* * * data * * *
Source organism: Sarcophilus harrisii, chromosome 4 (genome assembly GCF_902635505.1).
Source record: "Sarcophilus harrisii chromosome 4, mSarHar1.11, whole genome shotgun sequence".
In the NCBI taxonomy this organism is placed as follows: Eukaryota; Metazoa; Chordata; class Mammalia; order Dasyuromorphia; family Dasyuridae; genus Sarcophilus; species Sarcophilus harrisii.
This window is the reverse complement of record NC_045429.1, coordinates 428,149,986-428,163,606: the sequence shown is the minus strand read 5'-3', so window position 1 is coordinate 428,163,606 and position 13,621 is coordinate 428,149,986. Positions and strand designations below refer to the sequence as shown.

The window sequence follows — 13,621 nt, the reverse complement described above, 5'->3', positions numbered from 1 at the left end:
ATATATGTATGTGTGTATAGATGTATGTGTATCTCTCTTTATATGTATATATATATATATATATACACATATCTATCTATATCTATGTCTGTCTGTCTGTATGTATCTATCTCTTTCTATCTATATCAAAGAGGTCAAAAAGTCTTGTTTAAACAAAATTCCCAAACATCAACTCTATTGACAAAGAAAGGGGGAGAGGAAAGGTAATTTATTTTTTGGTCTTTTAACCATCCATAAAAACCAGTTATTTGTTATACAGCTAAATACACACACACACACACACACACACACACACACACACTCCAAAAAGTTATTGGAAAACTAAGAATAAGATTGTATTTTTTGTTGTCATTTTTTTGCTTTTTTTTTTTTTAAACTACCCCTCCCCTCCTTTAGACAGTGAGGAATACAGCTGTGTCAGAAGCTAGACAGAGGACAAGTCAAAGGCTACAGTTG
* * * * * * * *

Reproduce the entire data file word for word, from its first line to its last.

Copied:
Source organism: Sarcophilus harrisii, chromosome 4 (genome assembly GCF_902635505.1).
Source record: "Sarcophilus harrisii chromosome 4, mSarHar1.11, whole genome shotgun sequence".
In the NCBI taxonomy this organism is placed as follows: Eukaryota; Metazoa; Chordata; class Mammalia; order Dasyuromorphia; family Dasyuridae; genus Sarcophilus; species Sarcophilus harrisii.
This window is the reverse complement of record NC_045429.1, coordinates 428,149,986-428,163,606: the sequence shown is the minus strand read 5'-3', so window position 1 is coordinate 428,163,606 and position 13,621 is coordinate 428,149,986. Positions and strand designations below refer to the sequence as shown.

The window sequence follows — 13,621 nt, the reverse complement described above, 5'->3', positions numbered from 1 at the left end:
ATATATGTATGTGTGTATAGATGTATGTGTATCTCTCTTTATATGTATATATATATATATATATACACATATCTATCTATATCTATGTCTGTCTGTCTGTATGTATCTATCTCTTTCTATCTATATCAAAGAGGTCAAAAAGTCTTGTTTAAACAAAATTCCCAAACATCAACTCTATTGACAAAGAAAGGGGGAGAGGAAAGGTAATTTATTTTTTGGTCTTTTAACCATCCATAAAAACCAGTTATTTGTTATACAGCTAAATACACACACACACACACACACACACACACACACACACTCCAAAAAGTTATTGGAAAACTAAGAATAAGATTGTATTTTTTGTTGTCATTTTTTTGCTTTTTTTTTTTTTAAACTACCCCTCCCCTCCTTTAGACAGTGAGGAATACAGCTGTGTCAGAAGCTAGACAGAGGACAAGTCAAAGGCTACAGTTG